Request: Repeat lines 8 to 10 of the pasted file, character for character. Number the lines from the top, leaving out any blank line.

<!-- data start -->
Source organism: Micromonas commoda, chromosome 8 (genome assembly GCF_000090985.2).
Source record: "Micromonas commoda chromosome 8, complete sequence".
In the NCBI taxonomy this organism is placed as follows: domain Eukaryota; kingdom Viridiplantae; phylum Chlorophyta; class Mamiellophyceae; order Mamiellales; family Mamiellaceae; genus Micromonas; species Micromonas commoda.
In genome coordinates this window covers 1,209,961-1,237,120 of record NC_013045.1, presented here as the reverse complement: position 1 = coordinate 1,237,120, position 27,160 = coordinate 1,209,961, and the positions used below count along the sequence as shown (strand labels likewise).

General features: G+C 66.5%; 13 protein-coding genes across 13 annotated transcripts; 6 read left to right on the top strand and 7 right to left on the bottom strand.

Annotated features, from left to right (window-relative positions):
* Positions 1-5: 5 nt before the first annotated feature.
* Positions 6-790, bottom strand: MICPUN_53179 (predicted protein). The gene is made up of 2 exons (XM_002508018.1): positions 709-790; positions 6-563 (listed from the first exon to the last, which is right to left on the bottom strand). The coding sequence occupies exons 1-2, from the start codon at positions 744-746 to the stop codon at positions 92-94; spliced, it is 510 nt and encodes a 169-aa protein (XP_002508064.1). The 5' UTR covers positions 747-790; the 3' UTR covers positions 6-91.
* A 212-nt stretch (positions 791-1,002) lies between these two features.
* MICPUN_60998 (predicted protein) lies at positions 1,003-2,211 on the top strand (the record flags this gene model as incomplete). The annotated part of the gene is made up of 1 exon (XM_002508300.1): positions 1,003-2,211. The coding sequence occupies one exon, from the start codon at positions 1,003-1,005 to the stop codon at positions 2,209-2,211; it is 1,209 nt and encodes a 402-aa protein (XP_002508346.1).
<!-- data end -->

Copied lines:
* Positions 6-790, bottom strand: MICPUN_53179 (predicted protein). The gene is made up of 2 exons (XM_002508018.1): positions 709-790; positions 6-563 (listed from the first exon to the last, which is right to left on the bottom strand). The coding sequence occupies exons 1-2, from the start codon at positions 744-746 to the stop codon at positions 92-94; spliced, it is 510 nt and encodes a 169-aa protein (XP_002508064.1). The 5' UTR covers positions 747-790; the 3' UTR covers positions 6-91.
* A 212-nt stretch (positions 791-1,002) lies between these two features.
* MICPUN_60998 (predicted protein) lies at positions 1,003-2,211 on the top strand (the record flags this gene model as incomplete). The annotated part of the gene is made up of 1 exon (XM_002508300.1): positions 1,003-2,211. The coding sequence occupies one exon, from the start codon at positions 1,003-1,005 to the stop codon at positions 2,209-2,211; it is 1,209 nt and encodes a 402-aa protein (XP_002508346.1).